Just over an hour into the flight, after we had hugged the coast and banked over San Francisco, the captain came on the intercom to announce that we were beginning our descent. Around 15 minutes later, we landed in Santa Rosa. In his concluding remarks on the ground, Levy said, "This was our first flight — the first of many. Each and every one matter, but we just couldn't wait to get to this part of our journey where we are taking care of customers."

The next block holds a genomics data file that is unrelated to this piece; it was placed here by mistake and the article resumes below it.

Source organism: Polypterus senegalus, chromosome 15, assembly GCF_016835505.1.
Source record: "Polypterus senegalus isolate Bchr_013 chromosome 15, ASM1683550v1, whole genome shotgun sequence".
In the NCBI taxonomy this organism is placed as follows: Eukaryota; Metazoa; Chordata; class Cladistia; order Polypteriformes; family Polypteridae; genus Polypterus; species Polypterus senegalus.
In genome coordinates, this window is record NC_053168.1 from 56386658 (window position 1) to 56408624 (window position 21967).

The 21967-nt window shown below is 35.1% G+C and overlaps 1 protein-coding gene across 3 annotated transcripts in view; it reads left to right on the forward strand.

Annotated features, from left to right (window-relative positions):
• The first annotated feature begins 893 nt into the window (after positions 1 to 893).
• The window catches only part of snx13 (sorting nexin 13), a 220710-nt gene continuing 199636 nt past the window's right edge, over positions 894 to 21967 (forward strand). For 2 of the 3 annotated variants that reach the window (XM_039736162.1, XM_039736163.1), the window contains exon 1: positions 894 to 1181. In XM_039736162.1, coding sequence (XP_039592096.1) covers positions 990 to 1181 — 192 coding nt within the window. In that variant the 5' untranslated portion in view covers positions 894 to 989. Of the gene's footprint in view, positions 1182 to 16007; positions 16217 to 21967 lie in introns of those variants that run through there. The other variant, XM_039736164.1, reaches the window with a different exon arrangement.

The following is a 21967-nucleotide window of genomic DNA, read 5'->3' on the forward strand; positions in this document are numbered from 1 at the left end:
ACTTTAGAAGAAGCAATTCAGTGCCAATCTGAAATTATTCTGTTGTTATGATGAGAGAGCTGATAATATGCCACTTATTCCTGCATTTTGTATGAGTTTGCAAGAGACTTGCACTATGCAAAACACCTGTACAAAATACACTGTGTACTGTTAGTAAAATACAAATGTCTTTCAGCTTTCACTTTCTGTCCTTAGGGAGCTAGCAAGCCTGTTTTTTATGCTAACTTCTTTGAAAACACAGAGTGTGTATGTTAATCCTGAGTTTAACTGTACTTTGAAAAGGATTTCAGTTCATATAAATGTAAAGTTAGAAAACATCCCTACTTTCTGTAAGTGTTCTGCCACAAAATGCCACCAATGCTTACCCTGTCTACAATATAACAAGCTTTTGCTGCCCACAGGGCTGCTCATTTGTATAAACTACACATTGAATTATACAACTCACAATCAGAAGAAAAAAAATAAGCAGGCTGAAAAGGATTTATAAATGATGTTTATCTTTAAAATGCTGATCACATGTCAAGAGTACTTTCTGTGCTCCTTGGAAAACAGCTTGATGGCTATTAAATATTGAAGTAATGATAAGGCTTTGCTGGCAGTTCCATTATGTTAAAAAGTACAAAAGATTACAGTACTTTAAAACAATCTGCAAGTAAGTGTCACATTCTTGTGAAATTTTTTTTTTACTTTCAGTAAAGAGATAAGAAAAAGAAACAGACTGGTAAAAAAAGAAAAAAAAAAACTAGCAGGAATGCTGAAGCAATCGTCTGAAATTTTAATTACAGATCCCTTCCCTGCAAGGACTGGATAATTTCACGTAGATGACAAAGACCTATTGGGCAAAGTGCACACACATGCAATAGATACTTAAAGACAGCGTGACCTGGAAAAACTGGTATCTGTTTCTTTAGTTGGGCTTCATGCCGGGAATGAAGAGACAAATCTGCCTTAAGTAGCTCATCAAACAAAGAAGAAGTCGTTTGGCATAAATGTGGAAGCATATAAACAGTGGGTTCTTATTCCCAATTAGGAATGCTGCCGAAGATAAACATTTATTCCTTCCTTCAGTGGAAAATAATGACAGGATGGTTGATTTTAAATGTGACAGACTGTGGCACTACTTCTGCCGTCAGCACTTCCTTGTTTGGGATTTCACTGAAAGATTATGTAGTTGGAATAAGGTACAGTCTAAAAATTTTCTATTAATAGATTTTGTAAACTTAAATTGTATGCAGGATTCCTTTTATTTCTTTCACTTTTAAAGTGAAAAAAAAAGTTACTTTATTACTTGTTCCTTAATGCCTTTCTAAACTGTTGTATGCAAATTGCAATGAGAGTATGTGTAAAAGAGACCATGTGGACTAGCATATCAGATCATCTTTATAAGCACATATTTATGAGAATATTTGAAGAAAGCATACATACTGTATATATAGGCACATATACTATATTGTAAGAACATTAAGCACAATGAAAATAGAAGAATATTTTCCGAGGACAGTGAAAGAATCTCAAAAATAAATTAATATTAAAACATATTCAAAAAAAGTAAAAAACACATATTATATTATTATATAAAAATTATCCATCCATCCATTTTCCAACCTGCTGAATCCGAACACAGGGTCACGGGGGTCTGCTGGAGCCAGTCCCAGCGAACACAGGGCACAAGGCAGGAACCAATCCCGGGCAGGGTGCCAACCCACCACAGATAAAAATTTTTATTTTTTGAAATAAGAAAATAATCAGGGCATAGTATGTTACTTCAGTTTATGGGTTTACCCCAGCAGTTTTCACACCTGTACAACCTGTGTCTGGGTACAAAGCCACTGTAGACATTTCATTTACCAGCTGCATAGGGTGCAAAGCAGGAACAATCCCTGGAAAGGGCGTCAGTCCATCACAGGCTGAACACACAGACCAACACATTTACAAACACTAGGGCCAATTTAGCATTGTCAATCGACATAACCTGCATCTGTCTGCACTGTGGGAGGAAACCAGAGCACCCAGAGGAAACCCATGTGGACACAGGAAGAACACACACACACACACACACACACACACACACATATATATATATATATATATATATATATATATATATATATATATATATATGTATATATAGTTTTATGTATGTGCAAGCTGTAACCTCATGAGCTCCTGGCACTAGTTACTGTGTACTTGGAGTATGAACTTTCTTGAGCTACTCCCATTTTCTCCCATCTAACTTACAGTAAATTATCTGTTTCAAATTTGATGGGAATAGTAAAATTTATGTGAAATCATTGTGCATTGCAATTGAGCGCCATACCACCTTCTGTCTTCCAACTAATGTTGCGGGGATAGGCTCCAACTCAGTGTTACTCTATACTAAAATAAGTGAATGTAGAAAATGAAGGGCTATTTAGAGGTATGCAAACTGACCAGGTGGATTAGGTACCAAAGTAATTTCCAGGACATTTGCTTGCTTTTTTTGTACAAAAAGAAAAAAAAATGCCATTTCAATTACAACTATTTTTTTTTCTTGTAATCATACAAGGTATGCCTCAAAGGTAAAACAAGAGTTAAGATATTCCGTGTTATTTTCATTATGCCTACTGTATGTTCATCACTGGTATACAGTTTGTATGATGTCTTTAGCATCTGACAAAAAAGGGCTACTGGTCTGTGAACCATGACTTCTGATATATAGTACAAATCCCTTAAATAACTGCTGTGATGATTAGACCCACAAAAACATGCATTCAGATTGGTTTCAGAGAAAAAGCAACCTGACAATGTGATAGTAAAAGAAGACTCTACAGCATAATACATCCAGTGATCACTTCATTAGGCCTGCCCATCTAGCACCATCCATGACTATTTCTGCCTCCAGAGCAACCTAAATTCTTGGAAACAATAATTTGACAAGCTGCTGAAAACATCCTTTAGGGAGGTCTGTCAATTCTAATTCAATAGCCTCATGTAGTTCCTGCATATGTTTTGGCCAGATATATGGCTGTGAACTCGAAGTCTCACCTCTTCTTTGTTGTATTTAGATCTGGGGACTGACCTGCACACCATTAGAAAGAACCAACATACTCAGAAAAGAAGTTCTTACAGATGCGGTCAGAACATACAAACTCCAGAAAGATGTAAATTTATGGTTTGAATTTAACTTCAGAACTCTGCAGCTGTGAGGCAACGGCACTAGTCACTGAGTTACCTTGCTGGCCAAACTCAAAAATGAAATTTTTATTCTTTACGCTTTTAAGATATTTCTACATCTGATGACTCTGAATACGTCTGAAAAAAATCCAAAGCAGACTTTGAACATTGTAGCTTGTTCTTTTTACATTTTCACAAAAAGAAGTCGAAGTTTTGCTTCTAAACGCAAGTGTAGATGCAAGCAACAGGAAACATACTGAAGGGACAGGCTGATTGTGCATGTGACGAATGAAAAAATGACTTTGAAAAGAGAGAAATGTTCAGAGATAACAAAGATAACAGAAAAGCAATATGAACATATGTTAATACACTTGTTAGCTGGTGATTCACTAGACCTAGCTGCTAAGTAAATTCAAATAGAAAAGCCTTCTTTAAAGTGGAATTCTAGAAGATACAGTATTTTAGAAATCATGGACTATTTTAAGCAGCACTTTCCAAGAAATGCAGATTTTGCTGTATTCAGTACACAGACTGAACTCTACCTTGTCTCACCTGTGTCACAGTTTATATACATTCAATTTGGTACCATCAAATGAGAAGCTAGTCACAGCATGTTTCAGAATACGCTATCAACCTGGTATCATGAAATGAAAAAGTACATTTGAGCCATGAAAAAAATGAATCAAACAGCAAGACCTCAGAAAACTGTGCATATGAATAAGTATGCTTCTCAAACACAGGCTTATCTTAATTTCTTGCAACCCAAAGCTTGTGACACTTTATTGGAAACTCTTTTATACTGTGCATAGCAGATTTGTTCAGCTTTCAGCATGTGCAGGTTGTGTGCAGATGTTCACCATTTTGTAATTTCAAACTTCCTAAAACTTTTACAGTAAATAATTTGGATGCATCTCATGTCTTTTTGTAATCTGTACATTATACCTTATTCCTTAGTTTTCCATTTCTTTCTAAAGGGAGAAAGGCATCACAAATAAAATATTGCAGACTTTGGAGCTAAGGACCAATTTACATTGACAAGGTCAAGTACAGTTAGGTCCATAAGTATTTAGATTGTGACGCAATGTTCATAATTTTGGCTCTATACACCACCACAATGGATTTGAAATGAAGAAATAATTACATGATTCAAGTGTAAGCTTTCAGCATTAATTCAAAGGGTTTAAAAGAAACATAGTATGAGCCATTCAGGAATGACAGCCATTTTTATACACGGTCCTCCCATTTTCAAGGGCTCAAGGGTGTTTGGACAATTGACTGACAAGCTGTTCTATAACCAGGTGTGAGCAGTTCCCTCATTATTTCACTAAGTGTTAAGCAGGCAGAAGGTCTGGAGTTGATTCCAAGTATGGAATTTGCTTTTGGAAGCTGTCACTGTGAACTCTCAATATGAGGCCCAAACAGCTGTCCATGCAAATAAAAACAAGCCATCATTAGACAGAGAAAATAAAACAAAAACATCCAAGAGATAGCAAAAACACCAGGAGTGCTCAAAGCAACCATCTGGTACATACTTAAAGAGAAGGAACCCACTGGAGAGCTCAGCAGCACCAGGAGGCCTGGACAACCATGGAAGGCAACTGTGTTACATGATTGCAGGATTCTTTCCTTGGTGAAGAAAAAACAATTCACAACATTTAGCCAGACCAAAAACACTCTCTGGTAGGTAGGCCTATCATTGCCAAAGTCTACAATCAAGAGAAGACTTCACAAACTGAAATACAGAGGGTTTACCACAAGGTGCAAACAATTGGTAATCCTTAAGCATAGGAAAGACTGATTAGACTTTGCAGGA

In a year when most news about airlines (and travel in general) has been rather dismal, the advent of Avelo Airlines is a rare bright spot that should have fliers celebrating. Although Avelo's fleet and route network will remain limited for some time to come, folks in the western U.S. will enjoy bargain tickets to popular leisure destinations. Plus, if Avelo's operations succeed, more established carriers might weigh new routes of their own. For instance, West Coast incumbent Alaska Airlines recently ramped up flights to Santa Rosa from Burbank, Orange County, and San Diego. All that might mean even more choices for travelers, and hopefully even lower fares for the foreseeable future.